Marcus Rashford might have tasted painful defeat on Sunday night, but in the eyes of a nation he is still a winner.
“When you step up to take a penalty, I think you’ve already won,” club manager Ole Gunnar Solskjaer stated in the wake of European Championship final defeat, even in adversity Manchester United have been reminded just how lucky they are to have him.
Rashford epitomises everything the club stands for. He is a homegrown local lad who defied the odds to take his unlikely chance in the first-team and achieve success when so much was stacked against him – that is a strange definition of failure for the internet trolls who cowardly hide behind pseudonyms and spew toxic hatred into a world he is bringing happiness to.
What’s more remarkable is that Rashford tackled political injustice and social inequality all while playing top-flight football for club and country, despite being burdened by unresolved injury issues.
News of upcoming shoulder surgery is a hefty blow in the build-up to the new season, but his anticipated 12 week absence from the end of July will be well worth the long-term rejuvenation it brings with it.
So while it makes sense for both Sancho and Greenwood to start those early season matches there is also great logic in utilising Amad from a more prominent substitute role compared with the one he occupied at the tail-end of the last campaign.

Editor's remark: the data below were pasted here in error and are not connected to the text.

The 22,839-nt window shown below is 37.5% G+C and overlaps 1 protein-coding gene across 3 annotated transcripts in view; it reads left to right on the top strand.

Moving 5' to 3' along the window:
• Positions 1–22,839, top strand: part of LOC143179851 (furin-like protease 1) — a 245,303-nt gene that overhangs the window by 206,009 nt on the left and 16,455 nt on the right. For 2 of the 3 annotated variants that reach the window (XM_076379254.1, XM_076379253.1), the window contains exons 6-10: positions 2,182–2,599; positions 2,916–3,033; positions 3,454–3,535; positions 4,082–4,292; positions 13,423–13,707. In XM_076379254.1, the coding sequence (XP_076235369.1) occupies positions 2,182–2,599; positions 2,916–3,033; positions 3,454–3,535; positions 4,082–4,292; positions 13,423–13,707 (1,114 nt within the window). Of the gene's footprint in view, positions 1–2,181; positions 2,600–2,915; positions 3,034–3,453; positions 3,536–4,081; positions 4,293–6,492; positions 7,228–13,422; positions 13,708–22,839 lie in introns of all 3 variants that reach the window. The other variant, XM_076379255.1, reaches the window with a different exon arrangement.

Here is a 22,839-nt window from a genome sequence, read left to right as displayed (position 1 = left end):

Rashford’s setback will deprive Solskjaer of a close ally he can trust for the start of the new season, though in his place he might discover he has another two promising youngsters he can rely on.
Cavani makes sense as an attacking focal point against burly Premier League defences, though Solskjaer is also a big fan of a fluid forward line which terrorises opponents with quick interchanges and plenty of positional movement.
Having invested a staggering £110m on Sancho and Amad in a little over nine months, plus another £9m on rookie Facundo Pellistri, there is no doubt Solskjaer needs to come good on such heavy investment by giving both of them extensive playing time if possible next season.
Amad, 19, might very well need to be eased back into action following involvement with Ivory Coast in the Olympics later this month, though having only played a limited amount of football this year his international call-up is probably a help rather than a hindrance ahead of the new season.
The teenager doesn’t really need the extensive rest like many of his teammates and will be much closer to first-team standards at United having played in highly competitive national team fixtures this summer.
In his absence all eyes will be on Sancho when he is finally unleashed in a United shirt, but it could be fellow winger Amad who has the biggest point to prove.
Having invested £119m in their right wing options since deadline day of the last summer window. Now it is time to use them.